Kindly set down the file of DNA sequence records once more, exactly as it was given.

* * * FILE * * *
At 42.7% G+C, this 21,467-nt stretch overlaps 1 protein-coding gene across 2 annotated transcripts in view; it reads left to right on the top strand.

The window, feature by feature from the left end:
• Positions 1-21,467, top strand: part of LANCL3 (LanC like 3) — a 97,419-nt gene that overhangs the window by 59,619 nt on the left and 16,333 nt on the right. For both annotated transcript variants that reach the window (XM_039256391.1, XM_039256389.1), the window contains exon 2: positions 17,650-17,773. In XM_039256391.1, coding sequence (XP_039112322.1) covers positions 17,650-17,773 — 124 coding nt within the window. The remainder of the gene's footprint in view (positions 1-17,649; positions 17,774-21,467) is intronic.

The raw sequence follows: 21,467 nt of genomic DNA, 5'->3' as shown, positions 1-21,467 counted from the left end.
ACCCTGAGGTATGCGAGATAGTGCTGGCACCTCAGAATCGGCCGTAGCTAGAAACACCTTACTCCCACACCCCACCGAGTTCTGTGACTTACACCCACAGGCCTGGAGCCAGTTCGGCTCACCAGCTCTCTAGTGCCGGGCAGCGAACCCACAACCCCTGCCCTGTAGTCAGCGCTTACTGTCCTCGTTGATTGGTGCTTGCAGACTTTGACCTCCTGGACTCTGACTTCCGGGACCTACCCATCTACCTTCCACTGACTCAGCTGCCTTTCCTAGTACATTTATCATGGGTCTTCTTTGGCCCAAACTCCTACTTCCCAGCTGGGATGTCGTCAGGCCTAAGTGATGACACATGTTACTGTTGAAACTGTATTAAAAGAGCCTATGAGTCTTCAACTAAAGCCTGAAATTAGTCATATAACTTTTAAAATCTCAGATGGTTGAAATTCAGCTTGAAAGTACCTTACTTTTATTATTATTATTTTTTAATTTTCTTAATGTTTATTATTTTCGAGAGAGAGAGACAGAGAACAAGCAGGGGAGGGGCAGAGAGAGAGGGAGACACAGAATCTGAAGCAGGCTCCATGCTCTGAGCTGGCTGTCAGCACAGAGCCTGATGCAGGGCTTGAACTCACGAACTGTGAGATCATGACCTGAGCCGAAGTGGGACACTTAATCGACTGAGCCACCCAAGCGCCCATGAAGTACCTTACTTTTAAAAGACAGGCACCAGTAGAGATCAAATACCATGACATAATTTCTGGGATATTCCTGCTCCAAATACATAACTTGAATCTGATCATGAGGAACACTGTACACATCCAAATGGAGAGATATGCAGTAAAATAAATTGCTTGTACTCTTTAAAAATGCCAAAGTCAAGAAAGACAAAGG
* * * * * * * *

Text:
At 42.7% G+C, this 21,467-nt stretch overlaps 1 protein-coding gene across 2 annotated transcripts in view; it reads left to right on the top strand.

The window, feature by feature from the left end:
• Positions 1-21,467, top strand: part of LANCL3 (LanC like 3) — a 97,419-nt gene that overhangs the window by 59,619 nt on the left and 16,333 nt on the right. For both annotated transcript variants that reach the window (XM_039256391.1, XM_039256389.1), the window contains exon 2: positions 17,650-17,773. In XM_039256391.1, coding sequence (XP_039112322.1) covers positions 17,650-17,773 — 124 coding nt within the window. The remainder of the gene's footprint in view (positions 1-17,649; positions 17,774-21,467) is intronic.

The raw sequence follows: 21,467 nt of genomic DNA, 5'->3' as shown, positions 1-21,467 counted from the left end.
ACCCTGAGGTATGCGAGATAGTGCTGGCACCTCAGAATCGGCCGTAGCTAGAAACACCTTACTCCCACACCCCACCGAGTTCTGTGACTTACACCCACAGGCCTGGAGCCAGTTCGGCTCACCAGCTCTCTAGTGCCGGGCAGCGAACCCACAACCCCTGCCCTGTAGTCAGCGCTTACTGTCCTCGTTGATTGGTGCTTGCAGACTTTGACCTCCTGGACTCTGACTTCCGGGACCTACCCATCTACCTTCCACTGACTCAGCTGCCTTTCCTAGTACATTTATCATGGGTCTTCTTTGGCCCAAACTCCTACTTCCCAGCTGGGATGTCGTCAGGCCTAAGTGATGACACATGTTACTGTTGAAACTGTATTAAAAGAGCCTATGAGTCTTCAACTAAAGCCTGAAATTAGTCATATAACTTTTAAAATCTCAGATGGTTGAAATTCAGCTTGAAAGTACCTTACTTTTATTATTATTATTTTTTAATTTTCTTAATGTTTATTATTTTCGAGAGAGAGAGACAGAGAACAAGCAGGGGAGGGGCAGAGAGAGAGGGAGACACAGAATCTGAAGCAGGCTCCATGCTCTGAGCTGGCTGTCAGCACAGAGCCTGATGCAGGGCTTGAACTCACGAACTGTGAGATCATGACCTGAGCCGAAGTGGGACACTTAATCGACTGAGCCACCCAAGCGCCCATGAAGTACCTTACTTTTAAAAGACAGGCACCAGTAGAGATCAAATACCATGACATAATTTCTGGGATATTCCTGCTCCAAATACATAACTTGAATCTGATCATGAGGAACACTGTACACATCCAAATGGAGAGATATGCAGTAAAATAAATTGCTTGTACTCTTTAAAAATGCCAAAGTCAAGAAAGACAAAGG